Walidah Campbell knew something was wrong when her niece didn’t return her “Happy Birthday” text on Feb. 11. Naa’Irah Smith wasn’t like that, Campbell said Wednesday. She always kept in close contact with her family.
Unbeknownst to Campbell, 800 miles away in Georgia, the silence was seen as an early warning sign of a sharp change in behavior for Smith and Campbell’s two older sisters, Shana S. Decree and Jamilla Campbell.
In the last month, the women seemingly retreated into a cramped unit in the Robert Morris Apartments in Morrisville, pulling their children out of school and isolating themselves from the outside world, according to relatives and others who struggled to reach them.
The brief conversations that did happen were troubling, relatives said — exchanges peppered with bizarre imagery of demons and “pearly gates.”
“I really wish I could ask my sister what happened,” Walidah Campbell said. “Naa’Irah’s fiance was concerned. The children’s fathers were concerned. It all happened so fast.”
The seclusion was shattered late Monday when a caseworker from Bucks County Children and Youth Social Services discovered five members of the family dead inside the apartment: Jamilla Campbell, 42, and her 9-year-old twin daughters Imani and Erika, along with two of Decree’s children — Smith, 25, and Damon Decree Jr., 13, according to investigators.
Decree, 45, and her daughter Dominique, 19, were there as well, reportedly lying “disoriented" in a bedroom down the hallway from the bodies, authorities said.
The two women told police that “everyone at the apartment ... wanted to die,” and confessed to choking some of their own relatives, according to court documents. They each face five counts of criminal homicide and conspiracy, and remain in the county prison without bail.
Authorities, who continue to investigate, said they knew of no motive for the quintuple homicide, a crime that Bucks County District Attorney Matthew Weintraub called an “unspeakable tragedy.”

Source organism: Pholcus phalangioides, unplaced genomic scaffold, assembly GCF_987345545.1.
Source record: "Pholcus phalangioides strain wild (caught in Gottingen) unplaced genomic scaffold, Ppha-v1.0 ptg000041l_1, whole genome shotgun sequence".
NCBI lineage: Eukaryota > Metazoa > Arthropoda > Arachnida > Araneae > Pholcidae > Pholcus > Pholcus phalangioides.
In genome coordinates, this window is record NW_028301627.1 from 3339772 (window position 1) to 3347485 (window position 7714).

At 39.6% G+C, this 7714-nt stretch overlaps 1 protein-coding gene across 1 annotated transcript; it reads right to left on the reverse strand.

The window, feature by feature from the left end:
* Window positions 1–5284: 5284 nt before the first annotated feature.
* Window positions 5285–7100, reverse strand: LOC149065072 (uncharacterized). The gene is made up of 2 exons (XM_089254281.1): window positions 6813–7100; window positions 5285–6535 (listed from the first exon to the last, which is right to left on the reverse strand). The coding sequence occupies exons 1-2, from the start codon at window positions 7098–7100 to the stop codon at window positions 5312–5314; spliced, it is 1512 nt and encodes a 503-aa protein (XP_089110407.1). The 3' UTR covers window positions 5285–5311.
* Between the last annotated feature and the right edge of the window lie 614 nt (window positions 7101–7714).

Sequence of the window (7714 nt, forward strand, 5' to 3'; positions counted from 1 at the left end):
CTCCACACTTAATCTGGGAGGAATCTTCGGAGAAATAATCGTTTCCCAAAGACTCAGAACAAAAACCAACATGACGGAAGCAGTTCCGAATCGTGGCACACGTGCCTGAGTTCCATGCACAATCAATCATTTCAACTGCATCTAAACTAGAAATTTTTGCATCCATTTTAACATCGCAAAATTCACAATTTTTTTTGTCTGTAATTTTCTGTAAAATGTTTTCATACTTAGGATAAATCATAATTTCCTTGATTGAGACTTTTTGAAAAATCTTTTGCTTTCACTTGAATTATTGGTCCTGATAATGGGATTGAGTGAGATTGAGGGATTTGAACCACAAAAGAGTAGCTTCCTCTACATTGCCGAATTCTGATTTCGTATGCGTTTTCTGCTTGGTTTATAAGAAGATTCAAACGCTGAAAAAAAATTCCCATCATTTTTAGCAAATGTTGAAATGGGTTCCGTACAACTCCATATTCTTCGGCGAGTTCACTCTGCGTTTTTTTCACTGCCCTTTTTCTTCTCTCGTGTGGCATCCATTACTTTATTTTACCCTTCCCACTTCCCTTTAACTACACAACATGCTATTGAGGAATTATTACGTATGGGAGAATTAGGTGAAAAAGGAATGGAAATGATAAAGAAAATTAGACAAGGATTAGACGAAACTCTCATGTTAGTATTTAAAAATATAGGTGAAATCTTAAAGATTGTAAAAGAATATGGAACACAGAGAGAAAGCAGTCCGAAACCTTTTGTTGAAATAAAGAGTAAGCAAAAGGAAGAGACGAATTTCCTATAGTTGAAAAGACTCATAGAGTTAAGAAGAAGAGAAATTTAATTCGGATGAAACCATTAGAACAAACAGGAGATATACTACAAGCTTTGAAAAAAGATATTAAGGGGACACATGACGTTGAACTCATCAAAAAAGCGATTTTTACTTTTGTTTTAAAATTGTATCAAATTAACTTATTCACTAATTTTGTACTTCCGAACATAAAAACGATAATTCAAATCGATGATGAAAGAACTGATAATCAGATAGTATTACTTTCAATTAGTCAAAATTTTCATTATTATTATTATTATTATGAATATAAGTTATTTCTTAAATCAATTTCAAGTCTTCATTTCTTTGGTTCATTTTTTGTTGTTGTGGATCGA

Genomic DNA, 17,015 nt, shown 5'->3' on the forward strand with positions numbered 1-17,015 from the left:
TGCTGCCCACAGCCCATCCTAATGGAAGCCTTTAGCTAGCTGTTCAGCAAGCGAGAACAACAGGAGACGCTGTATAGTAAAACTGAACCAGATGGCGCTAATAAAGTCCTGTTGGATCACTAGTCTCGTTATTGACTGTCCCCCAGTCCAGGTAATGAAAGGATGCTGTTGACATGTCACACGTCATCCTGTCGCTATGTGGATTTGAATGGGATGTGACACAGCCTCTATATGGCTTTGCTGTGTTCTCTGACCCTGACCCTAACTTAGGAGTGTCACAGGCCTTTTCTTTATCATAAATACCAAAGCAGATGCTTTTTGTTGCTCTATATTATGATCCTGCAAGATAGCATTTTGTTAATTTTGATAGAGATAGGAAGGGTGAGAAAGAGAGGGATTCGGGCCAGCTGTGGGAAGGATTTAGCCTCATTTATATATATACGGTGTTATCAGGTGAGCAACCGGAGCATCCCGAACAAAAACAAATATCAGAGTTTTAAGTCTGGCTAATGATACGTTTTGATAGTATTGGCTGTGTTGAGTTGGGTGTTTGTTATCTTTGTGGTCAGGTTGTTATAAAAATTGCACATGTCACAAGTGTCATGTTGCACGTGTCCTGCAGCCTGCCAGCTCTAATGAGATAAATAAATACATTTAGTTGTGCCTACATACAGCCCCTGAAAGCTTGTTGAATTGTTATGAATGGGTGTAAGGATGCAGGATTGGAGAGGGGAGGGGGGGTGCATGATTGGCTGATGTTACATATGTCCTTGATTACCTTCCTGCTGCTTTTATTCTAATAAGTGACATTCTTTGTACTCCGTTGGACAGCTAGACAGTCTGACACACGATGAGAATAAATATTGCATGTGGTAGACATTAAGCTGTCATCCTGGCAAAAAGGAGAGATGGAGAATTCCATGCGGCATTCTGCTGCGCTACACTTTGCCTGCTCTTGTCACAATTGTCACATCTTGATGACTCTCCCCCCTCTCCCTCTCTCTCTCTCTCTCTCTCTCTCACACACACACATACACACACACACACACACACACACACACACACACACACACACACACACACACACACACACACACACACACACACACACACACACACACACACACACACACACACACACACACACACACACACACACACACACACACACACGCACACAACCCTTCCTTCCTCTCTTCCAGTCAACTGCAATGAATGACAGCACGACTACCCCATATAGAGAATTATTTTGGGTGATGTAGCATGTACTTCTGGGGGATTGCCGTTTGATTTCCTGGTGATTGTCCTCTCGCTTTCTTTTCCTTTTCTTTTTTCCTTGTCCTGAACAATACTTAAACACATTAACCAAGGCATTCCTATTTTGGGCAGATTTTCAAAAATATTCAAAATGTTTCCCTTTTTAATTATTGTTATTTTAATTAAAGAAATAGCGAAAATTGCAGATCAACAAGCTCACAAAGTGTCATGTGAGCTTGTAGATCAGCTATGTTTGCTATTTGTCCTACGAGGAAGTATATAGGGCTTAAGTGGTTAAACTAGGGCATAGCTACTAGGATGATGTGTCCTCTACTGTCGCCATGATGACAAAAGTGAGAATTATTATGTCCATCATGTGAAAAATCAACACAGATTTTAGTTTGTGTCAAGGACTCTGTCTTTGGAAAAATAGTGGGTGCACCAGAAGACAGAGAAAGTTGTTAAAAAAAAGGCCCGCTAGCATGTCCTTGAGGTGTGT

For the family, the loss is staggering, the alleged crimes unimaginable.
“Shana is such a good-hearted woman,” Walidah Campbell said. “I don’t understand how she went from that to this. What we’re seeing here isn’t her.”
Campbell and her extended family tried for two weeks to contact her sisters and their children, a group of eight who had been living together in the apartment for about a month. The crowding together confused her.
Decree and her two younger children had been living there for some time, but Smith had her own home, Campbell said, as did Jamilla Campbell, who lived with her twin daughters and teenage son.
Questions about the living situation went unanswered, she said — even her father, James, couldn’t get the family to answer the door when he stopped by the apartment, concerned.
At his home in Trenton on Wednesday, James Campbell declined to talk about the deaths or the guarded silence that preceded them, telling a reporter he had “nothing to say.”
The only contact Walidah Campbell had with the family in the last month came through an aunt who had been in touch with them. She said they told her they were afraid to leave their home because of the “demons” they saw all around them, Campbell said.
“This is not normal for them. They were all very sweet, intelligent people,” she said. “I think it was something they got into, something that took over them.”